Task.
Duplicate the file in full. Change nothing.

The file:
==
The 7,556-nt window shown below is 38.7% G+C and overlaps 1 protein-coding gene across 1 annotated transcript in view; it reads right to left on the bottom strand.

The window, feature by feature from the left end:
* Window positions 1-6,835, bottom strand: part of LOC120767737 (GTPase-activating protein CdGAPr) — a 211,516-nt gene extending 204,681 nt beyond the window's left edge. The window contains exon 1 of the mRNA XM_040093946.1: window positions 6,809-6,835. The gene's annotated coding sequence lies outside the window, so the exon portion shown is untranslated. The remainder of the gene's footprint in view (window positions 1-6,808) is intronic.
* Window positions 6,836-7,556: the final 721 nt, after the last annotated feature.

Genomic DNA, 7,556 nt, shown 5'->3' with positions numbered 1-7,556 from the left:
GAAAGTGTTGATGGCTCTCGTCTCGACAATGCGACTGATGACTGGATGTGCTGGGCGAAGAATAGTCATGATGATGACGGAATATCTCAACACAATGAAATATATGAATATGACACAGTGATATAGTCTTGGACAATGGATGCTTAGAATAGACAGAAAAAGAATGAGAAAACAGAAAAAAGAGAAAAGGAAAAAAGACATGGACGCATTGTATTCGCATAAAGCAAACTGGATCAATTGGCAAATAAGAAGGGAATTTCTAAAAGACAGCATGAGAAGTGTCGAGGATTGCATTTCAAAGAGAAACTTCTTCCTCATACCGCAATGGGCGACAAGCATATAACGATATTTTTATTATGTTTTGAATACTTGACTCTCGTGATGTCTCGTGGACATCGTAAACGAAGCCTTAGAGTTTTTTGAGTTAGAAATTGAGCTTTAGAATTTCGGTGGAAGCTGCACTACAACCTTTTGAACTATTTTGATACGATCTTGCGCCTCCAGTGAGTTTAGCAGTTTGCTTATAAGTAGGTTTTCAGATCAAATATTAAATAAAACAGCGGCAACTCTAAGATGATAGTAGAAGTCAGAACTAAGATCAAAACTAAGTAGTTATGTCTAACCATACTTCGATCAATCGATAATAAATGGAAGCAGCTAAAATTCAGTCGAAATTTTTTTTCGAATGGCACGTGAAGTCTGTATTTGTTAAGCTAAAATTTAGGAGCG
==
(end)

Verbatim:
The 7,556-nt window shown below is 38.7% G+C and overlaps 1 protein-coding gene across 1 annotated transcript in view; it reads right to left on the bottom strand.

The window, feature by feature from the left end:
* Window positions 1-6,835, bottom strand: part of LOC120767737 (GTPase-activating protein CdGAPr) — a 211,516-nt gene extending 204,681 nt beyond the window's left edge. The window contains exon 1 of the mRNA XM_040093946.1: window positions 6,809-6,835. The gene's annotated coding sequence lies outside the window, so the exon portion shown is untranslated. The remainder of the gene's footprint in view (window positions 1-6,808) is intronic.
* Window positions 6,836-7,556: the final 721 nt, after the last annotated feature.

Genomic DNA, 7,556 nt, shown 5'->3' with positions numbered 1-7,556 from the left:
GAAAGTGTTGATGGCTCTCGTCTCGACAATGCGACTGATGACTGGATGTGCTGGGCGAAGAATAGTCATGATGATGACGGAATATCTCAACACAATGAAATATATGAATATGACACAGTGATATAGTCTTGGACAATGGATGCTTAGAATAGACAGAAAAAGAATGAGAAAACAGAAAAAAGAGAAAAGGAAAAAAGACATGGACGCATTGTATTCGCATAAAGCAAACTGGATCAATTGGCAAATAAGAAGGGAATTTCTAAAAGACAGCATGAGAAGTGTCGAGGATTGCATTTCAAAGAGAAACTTCTTCCTCATACCGCAATGGGCGACAAGCATATAACGATATTTTTATTATGTTTTGAATACTTGACTCTCGTGATGTCTCGTGGACATCGTAAACGAAGCCTTAGAGTTTTTTGAGTTAGAAATTGAGCTTTAGAATTTCGGTGGAAGCTGCACTACAACCTTTTGAACTATTTTGATACGATCTTGCGCCTCCAGTGAGTTTAGCAGTTTGCTTATAAGTAGGTTTTCAGATCAAATATTAAATAAAACAGCGGCAACTCTAAGATGATAGTAGAAGTCAGAACTAAGATCAAAACTAAGTAGTTATGTCTAACCATACTTCGATCAATCGATAATAAATGGAAGCAGCTAAAATTCAGTCGAAATTTTTTTTCGAATGGCACGTGAAGTCTGTATTTGTTAAGCTAAAATTTAGGAGCG